Of course, we can’t ignore the human component in these situation; had the drivers been paying attention, they likely would have realised the beginning of a dangerous situation and been able to make evasive manoeuvres to prevent a crash. After all, drivers are technically supposed to have their hands on the wheel and their butts in a seat in order to engage Tesla’s driver-assist software.

But as Raj Rajkumar, an electrical and computer engineering professor at Carnegie Mellon University who studies automated vehicles, told CBS News: “It’s very easy to bypass the steering pressure thing. It’s been going on since 2014. We have been discussing this for a long time now.” We at Jalopnik covered all sorts of ways a driver could add steering wheel pressure without actually having their hands on the wheel. And that pressure sensor was only added after Tesla was called out for it; the company initially avoided installing one to save money.

Autonomous transit — From the moon to your red light

June 6, 2022

By now, everyone in Pittsburgh has most likely witnessed autonomous vehicle testing on our local streets. At the beginning of the autonomous revolution, it was easy to focus solely on cars. According to Venture Beat, in 2019, five manufacturers tested 55 different autonomous vehicle models in Pittsburgh alone.

However, the development of autonomous transit systems is much more all-encompassing. Even the sky isn’t the limit. We see autonomous transportation technology, in Pittsburgh, in everything from space exploration to intelligent traffic systems that include the stoplights on our streets.

Let’s look at some of the unique applications and advancements Pittsburgh companies are testing and improving for autonomous transportation:..

CMU’s Traffic21 Institute and Rapid Flow Technologies spent several years developing and deploying the Surtrac adaptive traffic signal control system, the market’s most advanced adaptive traffic signal system. The Surtrac adaptive traffic signal system is unique in optimizing traffic flows in complex, dynamic environments.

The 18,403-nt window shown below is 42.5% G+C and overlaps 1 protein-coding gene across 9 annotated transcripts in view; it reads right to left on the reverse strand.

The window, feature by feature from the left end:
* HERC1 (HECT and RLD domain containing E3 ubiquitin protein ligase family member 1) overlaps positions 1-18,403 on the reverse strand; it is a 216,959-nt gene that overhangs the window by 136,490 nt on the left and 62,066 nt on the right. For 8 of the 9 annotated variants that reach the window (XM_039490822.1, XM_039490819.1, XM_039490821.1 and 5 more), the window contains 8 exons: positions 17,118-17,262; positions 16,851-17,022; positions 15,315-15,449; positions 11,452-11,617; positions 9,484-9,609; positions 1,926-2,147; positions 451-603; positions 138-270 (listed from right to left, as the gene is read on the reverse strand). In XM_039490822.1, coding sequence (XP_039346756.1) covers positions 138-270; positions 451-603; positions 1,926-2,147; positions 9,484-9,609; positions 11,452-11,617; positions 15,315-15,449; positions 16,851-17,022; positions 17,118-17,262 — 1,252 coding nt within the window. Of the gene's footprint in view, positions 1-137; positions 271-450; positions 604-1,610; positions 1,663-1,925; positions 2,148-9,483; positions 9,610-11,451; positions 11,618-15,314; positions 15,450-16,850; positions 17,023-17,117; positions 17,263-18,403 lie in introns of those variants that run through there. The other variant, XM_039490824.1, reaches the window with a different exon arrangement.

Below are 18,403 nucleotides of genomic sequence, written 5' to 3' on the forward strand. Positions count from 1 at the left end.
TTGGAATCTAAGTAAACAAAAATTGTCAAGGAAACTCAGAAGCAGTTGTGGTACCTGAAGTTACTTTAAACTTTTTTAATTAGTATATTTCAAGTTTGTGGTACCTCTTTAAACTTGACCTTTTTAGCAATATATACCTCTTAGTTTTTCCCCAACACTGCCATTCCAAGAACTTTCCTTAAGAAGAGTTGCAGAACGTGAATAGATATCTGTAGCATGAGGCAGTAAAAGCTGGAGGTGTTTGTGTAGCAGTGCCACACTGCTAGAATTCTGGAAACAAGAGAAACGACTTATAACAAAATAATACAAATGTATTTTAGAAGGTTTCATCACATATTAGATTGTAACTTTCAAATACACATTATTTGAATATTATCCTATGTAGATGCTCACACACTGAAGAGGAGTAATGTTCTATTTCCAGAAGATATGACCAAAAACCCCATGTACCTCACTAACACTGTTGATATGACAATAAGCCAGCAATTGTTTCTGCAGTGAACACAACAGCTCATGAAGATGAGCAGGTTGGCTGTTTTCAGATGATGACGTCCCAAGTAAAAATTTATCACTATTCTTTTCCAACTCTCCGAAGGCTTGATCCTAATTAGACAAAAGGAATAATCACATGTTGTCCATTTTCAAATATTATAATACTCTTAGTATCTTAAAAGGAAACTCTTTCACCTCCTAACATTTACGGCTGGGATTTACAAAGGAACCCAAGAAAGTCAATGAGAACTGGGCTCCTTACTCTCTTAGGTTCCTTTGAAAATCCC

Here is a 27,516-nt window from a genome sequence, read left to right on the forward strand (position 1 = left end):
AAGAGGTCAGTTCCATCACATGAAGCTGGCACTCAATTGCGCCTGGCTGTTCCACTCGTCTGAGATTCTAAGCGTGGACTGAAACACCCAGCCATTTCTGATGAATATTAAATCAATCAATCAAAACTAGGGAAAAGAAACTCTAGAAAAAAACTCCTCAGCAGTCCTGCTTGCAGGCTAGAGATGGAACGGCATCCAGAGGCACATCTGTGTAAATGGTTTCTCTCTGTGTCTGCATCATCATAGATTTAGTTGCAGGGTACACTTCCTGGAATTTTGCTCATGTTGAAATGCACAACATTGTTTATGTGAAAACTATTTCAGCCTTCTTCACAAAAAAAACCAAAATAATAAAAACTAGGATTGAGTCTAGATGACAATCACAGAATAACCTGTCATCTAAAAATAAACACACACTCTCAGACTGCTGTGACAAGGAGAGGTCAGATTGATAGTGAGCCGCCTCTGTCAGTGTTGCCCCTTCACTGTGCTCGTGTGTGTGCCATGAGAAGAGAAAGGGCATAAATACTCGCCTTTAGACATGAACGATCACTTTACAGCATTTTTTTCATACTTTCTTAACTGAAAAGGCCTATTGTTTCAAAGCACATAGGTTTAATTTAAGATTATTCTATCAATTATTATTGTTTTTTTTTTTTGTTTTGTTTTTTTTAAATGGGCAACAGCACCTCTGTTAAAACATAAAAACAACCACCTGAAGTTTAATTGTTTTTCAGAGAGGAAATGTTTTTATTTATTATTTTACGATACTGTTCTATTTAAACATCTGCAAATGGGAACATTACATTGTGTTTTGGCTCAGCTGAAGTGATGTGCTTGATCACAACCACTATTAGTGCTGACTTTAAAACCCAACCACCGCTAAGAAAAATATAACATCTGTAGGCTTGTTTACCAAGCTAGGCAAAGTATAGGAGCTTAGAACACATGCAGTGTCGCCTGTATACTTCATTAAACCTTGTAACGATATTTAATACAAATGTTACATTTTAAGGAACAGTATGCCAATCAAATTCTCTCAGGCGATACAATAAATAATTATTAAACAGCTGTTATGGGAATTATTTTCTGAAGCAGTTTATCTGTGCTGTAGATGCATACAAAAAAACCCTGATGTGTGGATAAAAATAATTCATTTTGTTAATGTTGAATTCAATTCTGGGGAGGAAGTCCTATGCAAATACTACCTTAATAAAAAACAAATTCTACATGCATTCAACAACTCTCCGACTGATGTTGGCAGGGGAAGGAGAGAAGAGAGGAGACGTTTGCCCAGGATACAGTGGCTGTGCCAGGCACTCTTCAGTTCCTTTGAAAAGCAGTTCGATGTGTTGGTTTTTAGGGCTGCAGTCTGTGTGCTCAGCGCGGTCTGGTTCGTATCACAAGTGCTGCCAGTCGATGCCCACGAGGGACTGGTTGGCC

How Smart Roads Will Change the Way You Drive

June 3, 2022

Cities and states are embracing smart road technology to improve traffic management, save energy, and create a safer driving experience…

It’s a simple concept—use smart technology to manage traffic signals and other activities designed to keep cars moving as rapidly as legally possible. As a result, drivers get where they’re going faster, there are fewer accidents, road deterioration is minimized, and the air quality improves.

As a proof of concept, Carnegie Mellon University ran a pilot project in Pittsburgh, Pennsylvania, using various adaptive traffic signal technologies. In this test, motion sensors were tied to traffic signals, which themselves were connected via signal-to-signal communications. The results? There was a 40% reduction in the time spent stopped at traffic lights and a corresponding 26% decrease in travel times. That also contributed to a 21% reduction in exhaust emissions, so it was a win-win, across the board.

Self-Driving ATVs Are Coming

June 1, 2022

A team of researchers at Carnegie Mellon University (CMU) are bringing us one step closer to achieving self-driving all-terrain vehicles (ATVs). The team rode an ATV through various different environments including tall grass, loose gravel, and mud to gather data on how the ATV interacted with these types of off-road environments.

The ATV was driven aggressively at speeds up to 30 miles per hour. It slid through turns, went up and down hills, and got stuck in the mud while gathering important data like video, the speed of each wheel, and the suspension shock travel from seven types of sensors.

After collecting all of the data, it was compiled into a dataset called TartanDrive. It includes about 200,000 real-world interactions, and the team believes it’s the largest real-world, multimodal, off-road driving dataset. The data could later be used to train a self-driving vehicle for off-road navigation.

Wenshan Wang is a project scientist in the Robotics Institute (RI).

Try these ride-hailing tips on your next trip

May 30, 2022

Most of my ride-hailing experiences have been uneventful — except for one recent trip to the airport. On a rainy afternoon, I failed to connect with my driver, which precipitated a soggy 20-minute delay. That got me thinking: Maybe I could benefit from some advice.

I asked academics, travelers and ride-hailing experts. And much like the ride-hailing industry itself, the answers I received were all over the map.

“The best strategy today is to have access to many services and to use each one when it best fits your trip needs,” says Stan Caldwell, executive director of Carnegie Mellon University’s Traffic21 Institute, which focuses on transportation issues.

For example, he says savvy travelers should consider using Uber or Lyft to get from home to a transit hub. Or they should use the ride-hailing services late at night when mass transit isn’t running. On other trips, a Zipcar rental or even a bike share or scooter might be more appropriate.